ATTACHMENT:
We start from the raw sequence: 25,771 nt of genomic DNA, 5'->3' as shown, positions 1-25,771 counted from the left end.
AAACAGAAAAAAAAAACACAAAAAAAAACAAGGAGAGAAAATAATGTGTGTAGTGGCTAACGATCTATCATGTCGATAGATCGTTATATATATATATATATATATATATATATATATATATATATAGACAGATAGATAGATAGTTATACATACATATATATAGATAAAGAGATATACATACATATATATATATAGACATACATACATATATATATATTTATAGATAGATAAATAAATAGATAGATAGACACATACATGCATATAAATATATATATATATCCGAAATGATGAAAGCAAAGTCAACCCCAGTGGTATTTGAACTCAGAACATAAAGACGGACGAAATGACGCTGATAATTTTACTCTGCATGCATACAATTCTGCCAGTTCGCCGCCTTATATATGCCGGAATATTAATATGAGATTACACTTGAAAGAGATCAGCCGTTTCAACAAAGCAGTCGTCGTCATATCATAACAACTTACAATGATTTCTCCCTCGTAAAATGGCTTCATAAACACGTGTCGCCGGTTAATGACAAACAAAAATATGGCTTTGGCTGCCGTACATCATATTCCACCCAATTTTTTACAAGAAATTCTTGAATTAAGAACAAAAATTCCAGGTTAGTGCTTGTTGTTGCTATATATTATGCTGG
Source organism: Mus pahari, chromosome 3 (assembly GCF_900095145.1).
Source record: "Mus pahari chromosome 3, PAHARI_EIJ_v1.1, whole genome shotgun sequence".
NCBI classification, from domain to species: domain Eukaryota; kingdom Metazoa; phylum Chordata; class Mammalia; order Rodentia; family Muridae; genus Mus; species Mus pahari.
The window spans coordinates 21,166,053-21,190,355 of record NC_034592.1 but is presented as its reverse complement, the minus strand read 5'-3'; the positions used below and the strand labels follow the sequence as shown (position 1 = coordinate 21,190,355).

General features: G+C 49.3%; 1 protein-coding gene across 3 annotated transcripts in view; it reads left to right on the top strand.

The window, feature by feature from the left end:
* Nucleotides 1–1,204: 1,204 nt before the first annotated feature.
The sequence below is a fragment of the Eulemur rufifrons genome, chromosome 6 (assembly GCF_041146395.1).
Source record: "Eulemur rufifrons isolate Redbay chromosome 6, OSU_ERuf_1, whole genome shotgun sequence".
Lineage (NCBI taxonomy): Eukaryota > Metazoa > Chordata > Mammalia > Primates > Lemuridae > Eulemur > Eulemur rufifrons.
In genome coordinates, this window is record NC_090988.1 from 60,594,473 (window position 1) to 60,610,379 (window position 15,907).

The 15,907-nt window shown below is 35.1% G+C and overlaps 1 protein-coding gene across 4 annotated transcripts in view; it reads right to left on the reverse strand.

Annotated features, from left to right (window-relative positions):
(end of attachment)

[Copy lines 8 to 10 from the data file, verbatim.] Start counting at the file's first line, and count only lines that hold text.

The window, feature by feature from the left end:
* Nucleotides 1–1,204: 1,204 nt before the first annotated feature.
The sequence below is a fragment of the Eulemur rufifrons genome, chromosome 6 (assembly GCF_041146395.1).